CLA continues to offer possibilities for bone health

By Stephen Daniells

- Last updated on GMT

Related tags Cla Conjugated linoleic acid Linoleic acid Fatty acid

Supplementation with conjugated linoleic acid (CLA) prevented
age-related bone loss in mice, says a new study that could offer a
dietary therapy for protecting against the ever-growing threat of

"Our present findings indicate that CLA has the potential to be a safe and economically feasible dietary supplement that could serve as an alternative medical approach to preventing bone loss associated with inflammation during aging,"​ wrote lead author Md Mizanur Rahman in the Journal of Nutritional Biochemistry​ (doi: doi:10.1016/j.jnutbio.2006.08.002).

Bone health is set to become a major segment of the supplements and functional foods market, as ageing populations and the additional strain from obesity swell the numbers affected by osteoporosis.

The new research, performed at the University of Texas Health Science Center at San Antonio, adds to previous studies into the potential benefits of CLA for bone health, with a study published in the Journal of the American College of Nutrition​ (Vol. 24, pp. 177-181) last year reporting a positive benefit for the acid in post-menopausal women.

Rahman and his colleagues used ten-month old C57BL/6 mice and fed them all a standard diet for two months before dividing them into two groups - one group consumed the standard diet with 10 per cent corn oil, and the other group consumed the standard diet with 9.5 per cent corn oil and 0.5 per cent CLA (Clarinol).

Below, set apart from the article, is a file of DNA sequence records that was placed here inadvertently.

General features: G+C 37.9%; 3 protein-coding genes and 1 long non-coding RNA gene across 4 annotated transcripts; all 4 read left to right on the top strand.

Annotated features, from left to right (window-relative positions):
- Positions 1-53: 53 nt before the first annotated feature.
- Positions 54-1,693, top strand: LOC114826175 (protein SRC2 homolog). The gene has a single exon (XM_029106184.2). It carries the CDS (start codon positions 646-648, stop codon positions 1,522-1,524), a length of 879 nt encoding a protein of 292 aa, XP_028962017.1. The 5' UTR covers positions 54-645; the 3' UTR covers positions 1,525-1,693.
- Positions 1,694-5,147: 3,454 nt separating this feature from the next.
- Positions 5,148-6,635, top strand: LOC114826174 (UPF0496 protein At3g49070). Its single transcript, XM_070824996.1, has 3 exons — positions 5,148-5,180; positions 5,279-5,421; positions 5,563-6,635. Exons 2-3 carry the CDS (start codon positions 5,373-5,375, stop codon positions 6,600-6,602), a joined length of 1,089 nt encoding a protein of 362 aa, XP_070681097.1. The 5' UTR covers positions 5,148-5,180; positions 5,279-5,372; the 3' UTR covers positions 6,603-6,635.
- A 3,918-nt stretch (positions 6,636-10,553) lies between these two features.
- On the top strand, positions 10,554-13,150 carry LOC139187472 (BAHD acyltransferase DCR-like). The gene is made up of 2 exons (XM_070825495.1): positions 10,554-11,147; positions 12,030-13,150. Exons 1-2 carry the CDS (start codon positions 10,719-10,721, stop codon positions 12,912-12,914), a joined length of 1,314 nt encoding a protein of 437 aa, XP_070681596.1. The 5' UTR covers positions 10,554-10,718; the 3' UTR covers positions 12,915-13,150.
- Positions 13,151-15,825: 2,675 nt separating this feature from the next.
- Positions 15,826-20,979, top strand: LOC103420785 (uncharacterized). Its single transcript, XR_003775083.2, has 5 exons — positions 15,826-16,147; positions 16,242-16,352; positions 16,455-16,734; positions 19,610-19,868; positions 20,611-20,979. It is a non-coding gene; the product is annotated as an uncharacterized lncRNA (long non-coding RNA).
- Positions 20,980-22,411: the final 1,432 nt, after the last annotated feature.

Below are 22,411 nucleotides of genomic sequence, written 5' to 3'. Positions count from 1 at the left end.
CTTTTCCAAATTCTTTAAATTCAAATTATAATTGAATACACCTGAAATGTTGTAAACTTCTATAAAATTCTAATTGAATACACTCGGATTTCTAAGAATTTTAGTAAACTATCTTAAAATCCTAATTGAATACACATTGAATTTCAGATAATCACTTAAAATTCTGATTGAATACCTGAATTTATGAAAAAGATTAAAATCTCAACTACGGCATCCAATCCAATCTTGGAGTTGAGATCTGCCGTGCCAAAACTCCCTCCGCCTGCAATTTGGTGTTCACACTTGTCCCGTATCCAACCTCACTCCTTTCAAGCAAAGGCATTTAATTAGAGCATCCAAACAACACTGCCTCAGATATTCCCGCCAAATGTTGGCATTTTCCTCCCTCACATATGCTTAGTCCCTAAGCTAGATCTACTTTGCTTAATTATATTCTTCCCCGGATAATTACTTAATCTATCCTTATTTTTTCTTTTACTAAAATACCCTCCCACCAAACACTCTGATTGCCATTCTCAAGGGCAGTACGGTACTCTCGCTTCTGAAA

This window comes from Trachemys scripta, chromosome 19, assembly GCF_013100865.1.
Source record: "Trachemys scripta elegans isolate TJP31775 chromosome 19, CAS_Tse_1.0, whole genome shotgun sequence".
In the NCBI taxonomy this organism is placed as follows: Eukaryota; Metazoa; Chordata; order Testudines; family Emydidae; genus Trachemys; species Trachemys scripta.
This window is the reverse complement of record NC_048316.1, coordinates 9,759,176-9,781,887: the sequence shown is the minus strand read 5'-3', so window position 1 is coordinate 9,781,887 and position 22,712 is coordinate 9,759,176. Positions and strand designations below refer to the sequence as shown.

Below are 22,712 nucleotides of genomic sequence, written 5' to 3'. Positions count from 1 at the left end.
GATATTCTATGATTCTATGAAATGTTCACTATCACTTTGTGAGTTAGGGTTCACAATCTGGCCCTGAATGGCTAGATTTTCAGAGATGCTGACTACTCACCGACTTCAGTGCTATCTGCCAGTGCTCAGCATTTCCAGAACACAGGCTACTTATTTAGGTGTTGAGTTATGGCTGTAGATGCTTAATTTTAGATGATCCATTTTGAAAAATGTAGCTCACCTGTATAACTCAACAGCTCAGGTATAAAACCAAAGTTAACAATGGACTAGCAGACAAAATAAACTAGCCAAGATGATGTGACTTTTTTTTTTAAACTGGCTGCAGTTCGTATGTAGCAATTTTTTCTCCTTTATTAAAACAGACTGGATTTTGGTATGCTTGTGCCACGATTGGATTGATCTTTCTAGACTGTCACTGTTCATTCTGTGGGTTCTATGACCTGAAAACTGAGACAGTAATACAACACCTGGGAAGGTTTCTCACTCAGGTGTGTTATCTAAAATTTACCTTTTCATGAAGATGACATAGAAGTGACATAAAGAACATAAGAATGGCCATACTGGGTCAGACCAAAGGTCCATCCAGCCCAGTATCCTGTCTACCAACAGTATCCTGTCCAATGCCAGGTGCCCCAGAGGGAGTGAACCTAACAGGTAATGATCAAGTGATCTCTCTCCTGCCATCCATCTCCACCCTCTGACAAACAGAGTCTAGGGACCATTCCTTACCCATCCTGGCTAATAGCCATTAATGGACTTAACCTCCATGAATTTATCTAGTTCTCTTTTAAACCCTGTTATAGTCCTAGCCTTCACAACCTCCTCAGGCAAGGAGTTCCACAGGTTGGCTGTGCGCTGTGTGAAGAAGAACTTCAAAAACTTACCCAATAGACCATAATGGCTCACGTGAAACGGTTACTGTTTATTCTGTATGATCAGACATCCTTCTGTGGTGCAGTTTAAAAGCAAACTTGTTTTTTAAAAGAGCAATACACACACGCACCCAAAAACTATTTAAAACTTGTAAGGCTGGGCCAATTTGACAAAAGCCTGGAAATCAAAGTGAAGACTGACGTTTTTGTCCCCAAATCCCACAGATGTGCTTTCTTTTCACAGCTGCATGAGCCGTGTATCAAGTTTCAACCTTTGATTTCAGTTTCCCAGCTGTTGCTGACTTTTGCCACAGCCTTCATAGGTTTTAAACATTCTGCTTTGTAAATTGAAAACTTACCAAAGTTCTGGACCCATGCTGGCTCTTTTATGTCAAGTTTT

CLA are found predominantly in dairy products such as milk, cheese and meat, and are formed by bacteria in ruminants that take linoleic acids - fatty acids from plants - and convert them into conjugated linoleic acids, or CLA.

Clarinol, produced by Lipid Nutrition, is derived from safflower oil. It has two CLA isomers - known as cis-9 trans-11 and trans-10 cis-12.

After 10 weeks of either diet, it was found that the CLA-fed mice had higher bone mineral density (BMD) in specific bone regions than corn oil (CO)-fed mice. This increased BMD was tied to a reduced activity of pro-inflammatory cytokines (such as tumor necrosis factor alpha (TNF-alpha), and interleukin-6 (IL-6)).

In agreement with other studies looking at the effects of CLA on weight, Rahman reports that the CLA-fed mice also had significantly lower fat mass and increased muscle mass, compared to CO-fed mice.

"By inhibiting osteoclastogenic proinflammatory cytokines, CLA not only prevents bone loss due to excessive osteoclastogenesis but also prevents accretion of fat mass and loss of muscle mass during aging,"​ said Rahman. Osteoclasts are multicentred cells that degrade and reabsorb bone, and thereby weaken the overall bone.

"Indeed, our data warrant a clinical trial to show the efficacy of CLA on bone loss protection in aging people,"​ said the researchers.

Rahman and co-workers also called for more studies with different CLA isomers ratios to investigate the safety and the mechanisms of behind the observed effects.

"In conclusion, these findings suggest that CLA may prevent the loss of bone and muscle mass by modulating markers of inflammation and osteoclastogenic factors,"​ they said.

Osteoporosis is estimated to affect about 75m people in Europe, the USA and Japan. According to the International Osteoporosis Foundation, the total direct cost of osteoporotic fractures is €31.7bn in Europe, and 17.5bn in the US (2002 figure). The total annual cost of osteoporosis in the UK alone is over £1.7bn (€2.5bn), equivalent to £5m (€7.3m) each day.

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